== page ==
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How to beat the negative health effects of daylight saving time

(NEW YORK) — The “fall back” from daylight saving is linked to an uptick in car accidents and poor mood, but doctors say careful attention to sleep hygiene and a gradual adjustment of your bedtime may help.

As clocks across America “fall back” an hour at 2 a.m. on Nov. 6, internal clocks may lag behind.

“Changes, even small ones, in your sleep can impact almost every area of your body from your skin to your cardiovascular system,” said Dr. Marri Horvat of the Cleveland Sleep Disorders Clinic.

Daylight saving time is less aligned with our natural circadian rhythm. The sun rises later and light lasts longer in the evening, but our bodies are more attuned to light in the mornings and darkness in the evenings. Each switch changes sleep patterns abruptly.

The good news, doctors say, is that the upcoming change from daylight saving to standard time is less harmful for your health than the spring switch, largely because you gain an hour of sleep. The bad news is that either switch can have negative impacts on your health.

Researchers estimate that the switch to and from daylight saving time contributes to thousands of car accidents and 300 deaths each year. Meanwhile, researchers who have studied the fall switch specifically say it’s linked with an 11% increase in depressive episodes. Interestingly, doctors report that while the spring switch was linked with a 24% increase in heart attacks the day after, the fall switch has been linked with a 21% decrease in heart attacks. The benefit may lie in the extra hour of sleep gained with the fall switch.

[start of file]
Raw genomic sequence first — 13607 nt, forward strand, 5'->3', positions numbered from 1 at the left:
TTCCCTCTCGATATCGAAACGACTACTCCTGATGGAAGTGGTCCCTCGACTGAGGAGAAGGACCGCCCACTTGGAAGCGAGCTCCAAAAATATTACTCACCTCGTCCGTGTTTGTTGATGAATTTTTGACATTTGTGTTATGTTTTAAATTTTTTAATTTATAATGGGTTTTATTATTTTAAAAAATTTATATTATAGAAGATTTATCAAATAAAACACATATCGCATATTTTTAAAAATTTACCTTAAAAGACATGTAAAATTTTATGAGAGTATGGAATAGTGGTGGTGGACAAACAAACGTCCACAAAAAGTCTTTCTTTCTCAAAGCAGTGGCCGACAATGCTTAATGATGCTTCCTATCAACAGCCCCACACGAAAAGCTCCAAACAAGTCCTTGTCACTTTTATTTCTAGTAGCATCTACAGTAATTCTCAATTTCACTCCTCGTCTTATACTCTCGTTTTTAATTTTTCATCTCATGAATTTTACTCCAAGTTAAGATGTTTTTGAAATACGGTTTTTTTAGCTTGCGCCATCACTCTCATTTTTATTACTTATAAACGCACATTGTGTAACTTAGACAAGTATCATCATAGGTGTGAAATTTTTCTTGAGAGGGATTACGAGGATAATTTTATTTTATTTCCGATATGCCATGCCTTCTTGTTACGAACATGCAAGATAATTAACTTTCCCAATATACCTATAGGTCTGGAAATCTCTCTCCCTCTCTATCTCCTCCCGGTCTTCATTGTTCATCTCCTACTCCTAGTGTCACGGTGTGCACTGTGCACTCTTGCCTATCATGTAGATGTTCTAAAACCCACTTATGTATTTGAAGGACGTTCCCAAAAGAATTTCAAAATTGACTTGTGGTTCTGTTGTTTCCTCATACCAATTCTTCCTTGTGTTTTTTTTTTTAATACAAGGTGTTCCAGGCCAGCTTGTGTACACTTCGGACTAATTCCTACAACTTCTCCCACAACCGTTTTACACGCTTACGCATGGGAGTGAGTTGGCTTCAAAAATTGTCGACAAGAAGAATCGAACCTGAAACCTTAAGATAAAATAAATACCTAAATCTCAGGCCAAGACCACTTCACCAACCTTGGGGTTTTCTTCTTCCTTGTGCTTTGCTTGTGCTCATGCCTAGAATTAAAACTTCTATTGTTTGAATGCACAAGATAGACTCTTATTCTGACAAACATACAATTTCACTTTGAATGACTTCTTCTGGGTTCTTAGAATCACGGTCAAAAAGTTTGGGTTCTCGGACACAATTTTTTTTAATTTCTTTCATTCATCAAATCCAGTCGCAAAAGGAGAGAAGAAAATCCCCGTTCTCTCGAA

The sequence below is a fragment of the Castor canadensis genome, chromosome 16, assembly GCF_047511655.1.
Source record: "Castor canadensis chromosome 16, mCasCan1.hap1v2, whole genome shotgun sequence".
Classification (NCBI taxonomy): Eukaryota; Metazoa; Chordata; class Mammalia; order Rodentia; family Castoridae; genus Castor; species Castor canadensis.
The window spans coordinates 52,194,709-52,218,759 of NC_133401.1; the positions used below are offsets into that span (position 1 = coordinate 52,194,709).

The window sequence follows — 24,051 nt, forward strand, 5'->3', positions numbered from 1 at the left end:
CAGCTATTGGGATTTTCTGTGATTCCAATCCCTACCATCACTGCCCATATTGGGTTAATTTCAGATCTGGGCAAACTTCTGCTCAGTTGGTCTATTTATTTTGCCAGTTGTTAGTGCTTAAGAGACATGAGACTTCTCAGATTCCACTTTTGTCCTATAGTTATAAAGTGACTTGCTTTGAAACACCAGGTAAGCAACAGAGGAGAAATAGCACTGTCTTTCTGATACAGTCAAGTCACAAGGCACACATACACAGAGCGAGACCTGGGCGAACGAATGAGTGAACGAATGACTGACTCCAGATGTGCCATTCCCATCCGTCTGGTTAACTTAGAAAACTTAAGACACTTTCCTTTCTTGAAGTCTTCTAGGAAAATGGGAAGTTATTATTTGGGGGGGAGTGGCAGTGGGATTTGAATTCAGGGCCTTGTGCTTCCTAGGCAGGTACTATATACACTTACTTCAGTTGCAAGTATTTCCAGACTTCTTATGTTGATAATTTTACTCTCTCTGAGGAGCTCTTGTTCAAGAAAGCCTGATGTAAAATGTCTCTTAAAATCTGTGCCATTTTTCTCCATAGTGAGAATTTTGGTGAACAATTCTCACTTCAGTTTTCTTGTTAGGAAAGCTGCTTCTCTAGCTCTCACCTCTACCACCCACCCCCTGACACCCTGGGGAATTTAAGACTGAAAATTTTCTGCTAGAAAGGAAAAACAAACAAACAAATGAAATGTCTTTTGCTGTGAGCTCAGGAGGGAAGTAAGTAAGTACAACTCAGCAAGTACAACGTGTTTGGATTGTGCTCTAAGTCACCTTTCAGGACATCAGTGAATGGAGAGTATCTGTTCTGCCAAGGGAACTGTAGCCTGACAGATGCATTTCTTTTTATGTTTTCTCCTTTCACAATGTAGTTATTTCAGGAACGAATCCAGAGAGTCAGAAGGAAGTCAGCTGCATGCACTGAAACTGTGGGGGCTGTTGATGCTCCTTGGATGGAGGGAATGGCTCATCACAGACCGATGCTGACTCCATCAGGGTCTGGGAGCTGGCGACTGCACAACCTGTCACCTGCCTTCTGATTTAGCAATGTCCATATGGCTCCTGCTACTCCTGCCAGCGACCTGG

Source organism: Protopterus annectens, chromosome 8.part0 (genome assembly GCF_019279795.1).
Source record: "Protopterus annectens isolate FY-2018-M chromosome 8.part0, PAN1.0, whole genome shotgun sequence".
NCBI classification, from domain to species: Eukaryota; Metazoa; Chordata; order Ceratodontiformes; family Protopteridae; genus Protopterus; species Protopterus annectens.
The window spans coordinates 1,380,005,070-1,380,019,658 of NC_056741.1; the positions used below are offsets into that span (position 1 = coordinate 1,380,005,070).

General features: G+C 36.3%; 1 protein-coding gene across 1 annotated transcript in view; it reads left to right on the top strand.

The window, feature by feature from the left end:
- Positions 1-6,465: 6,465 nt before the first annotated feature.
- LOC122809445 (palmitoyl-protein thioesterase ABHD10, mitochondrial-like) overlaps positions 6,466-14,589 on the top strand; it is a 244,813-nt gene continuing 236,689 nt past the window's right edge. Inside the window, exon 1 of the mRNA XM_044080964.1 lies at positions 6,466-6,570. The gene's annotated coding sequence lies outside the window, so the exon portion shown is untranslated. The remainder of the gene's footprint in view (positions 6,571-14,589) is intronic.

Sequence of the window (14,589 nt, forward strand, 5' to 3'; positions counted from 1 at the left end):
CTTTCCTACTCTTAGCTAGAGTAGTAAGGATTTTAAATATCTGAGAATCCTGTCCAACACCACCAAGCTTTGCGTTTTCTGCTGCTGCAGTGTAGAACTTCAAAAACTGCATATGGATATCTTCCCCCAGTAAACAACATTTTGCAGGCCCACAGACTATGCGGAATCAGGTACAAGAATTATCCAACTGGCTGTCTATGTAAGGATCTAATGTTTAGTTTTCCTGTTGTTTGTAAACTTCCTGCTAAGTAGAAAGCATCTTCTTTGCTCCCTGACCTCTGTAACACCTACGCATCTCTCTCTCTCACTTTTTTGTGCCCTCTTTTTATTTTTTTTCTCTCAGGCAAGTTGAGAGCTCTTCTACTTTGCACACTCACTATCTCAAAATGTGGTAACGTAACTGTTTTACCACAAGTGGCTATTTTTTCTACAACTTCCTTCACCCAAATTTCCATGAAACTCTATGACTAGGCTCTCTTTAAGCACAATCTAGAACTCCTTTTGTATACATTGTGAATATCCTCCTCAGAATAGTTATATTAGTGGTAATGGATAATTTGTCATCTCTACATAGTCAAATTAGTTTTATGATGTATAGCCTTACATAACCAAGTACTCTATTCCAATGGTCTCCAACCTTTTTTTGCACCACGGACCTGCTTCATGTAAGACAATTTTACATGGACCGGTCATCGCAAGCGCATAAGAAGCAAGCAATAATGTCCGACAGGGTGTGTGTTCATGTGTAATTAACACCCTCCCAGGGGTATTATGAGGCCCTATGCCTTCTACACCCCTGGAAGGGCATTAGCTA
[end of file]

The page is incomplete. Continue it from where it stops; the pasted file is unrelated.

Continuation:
What can you do to get better sleep?

Sleep specialists say it’s a good idea to establish a nighttime routine leading up to and following the switch. Horvat recommends “making the shift slowly over several days” by “going to bed and waking up 10 to 15 minutes later each day.” Ideally, this routine would include a “winding down” period of at least an hour before bedtime when you stop screen time, turn down the thermostat (between 60-75 degrees), and do a relaxing activity. The greatest relaxation technique before bedtime is listening to soothing music.

Another tip is to exercise outdoors. Moderate intensity aerobic exercise during the day, as long as it’s at least two to four hours before bedtime, increases sleep quality and duration. Also, exercising outdoors is recommended since natural sunlight during the day can help with the switch.

According to doctors, avoiding caffeine and alcohol in the evenings can also help and it’s best to avoid snacks close to bedtime.

Although napping can’t replace a good night’s sleep, it can help supplement it. Even a five-minute nap shows improved attention and short-term memory.

“Healthy sleep begins with attitude and awareness,” said Dr. Emerson Wickwire, director of the American Academy of Sleep Medicine. “Set aside 7.5 or 8 hours for sleep and enjoy it!”

Alicia Zellmer, MD, and Joy Liu, MD, are resident physicians in Internal Medicine, and members of the ABC News Medical Unit.

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